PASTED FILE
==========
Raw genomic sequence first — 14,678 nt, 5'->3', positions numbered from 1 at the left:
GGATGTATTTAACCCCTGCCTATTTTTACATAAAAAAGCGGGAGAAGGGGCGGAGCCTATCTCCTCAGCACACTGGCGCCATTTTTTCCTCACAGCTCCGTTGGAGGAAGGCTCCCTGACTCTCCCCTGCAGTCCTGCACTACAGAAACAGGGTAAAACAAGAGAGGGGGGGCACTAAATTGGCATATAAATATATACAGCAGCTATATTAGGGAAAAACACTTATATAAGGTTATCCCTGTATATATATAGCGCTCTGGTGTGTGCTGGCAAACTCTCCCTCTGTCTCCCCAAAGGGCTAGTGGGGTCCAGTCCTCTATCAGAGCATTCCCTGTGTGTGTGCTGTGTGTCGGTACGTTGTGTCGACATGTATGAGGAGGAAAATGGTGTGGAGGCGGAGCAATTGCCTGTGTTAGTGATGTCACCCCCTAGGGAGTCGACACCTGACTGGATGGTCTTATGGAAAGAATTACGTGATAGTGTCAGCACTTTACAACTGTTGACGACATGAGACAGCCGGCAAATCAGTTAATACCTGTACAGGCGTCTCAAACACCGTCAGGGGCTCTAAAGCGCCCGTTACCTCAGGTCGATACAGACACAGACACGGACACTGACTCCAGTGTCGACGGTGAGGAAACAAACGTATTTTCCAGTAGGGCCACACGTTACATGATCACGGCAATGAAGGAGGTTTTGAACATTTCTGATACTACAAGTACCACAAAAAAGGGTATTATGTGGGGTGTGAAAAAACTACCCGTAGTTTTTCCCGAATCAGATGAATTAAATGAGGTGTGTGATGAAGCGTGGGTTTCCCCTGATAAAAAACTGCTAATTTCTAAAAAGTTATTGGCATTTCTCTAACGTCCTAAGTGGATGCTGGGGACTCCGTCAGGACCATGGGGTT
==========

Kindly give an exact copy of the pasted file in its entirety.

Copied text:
Raw genomic sequence first — 14,678 nt, 5'->3', positions numbered from 1 at the left:
GGATGTATTTAACCCCTGCCTATTTTTACATAAAAAAGCGGGAGAAGGGGCGGAGCCTATCTCCTCAGCACACTGGCGCCATTTTTTCCTCACAGCTCCGTTGGAGGAAGGCTCCCTGACTCTCCCCTGCAGTCCTGCACTACAGAAACAGGGTAAAACAAGAGAGGGGGGGCACTAAATTGGCATATAAATATATACAGCAGCTATATTAGGGAAAAACACTTATATAAGGTTATCCCTGTATATATATAGCGCTCTGGTGTGTGCTGGCAAACTCTCCCTCTGTCTCCCCAAAGGGCTAGTGGGGTCCAGTCCTCTATCAGAGCATTCCCTGTGTGTGTGCTGTGTGTCGGTACGTTGTGTCGACATGTATGAGGAGGAAAATGGTGTGGAGGCGGAGCAATTGCCTGTGTTAGTGATGTCACCCCCTAGGGAGTCGACACCTGACTGGATGGTCTTATGGAAAGAATTACGTGATAGTGTCAGCACTTTACAACTGTTGACGACATGAGACAGCCGGCAAATCAGTTAATACCTGTACAGGCGTCTCAAACACCGTCAGGGGCTCTAAAGCGCCCGTTACCTCAGGTCGATACAGACACAGACACGGACACTGACTCCAGTGTCGACGGTGAGGAAACAAACGTATTTTCCAGTAGGGCCACACGTTACATGATCACGGCAATGAAGGAGGTTTTGAACATTTCTGATACTACAAGTACCACAAAAAAGGGTATTATGTGGGGTGTGAAAAAACTACCCGTAGTTTTTCCCGAATCAGATGAATTAAATGAGGTGTGTGATGAAGCGTGGGTTTCCCCTGATAAAAAACTGCTAATTTCTAAAAAGTTATTGGCATTTCTCTAACGTCCTAAGTGGATGCTGGGGACTCCGTCAGGACCATGGGGTT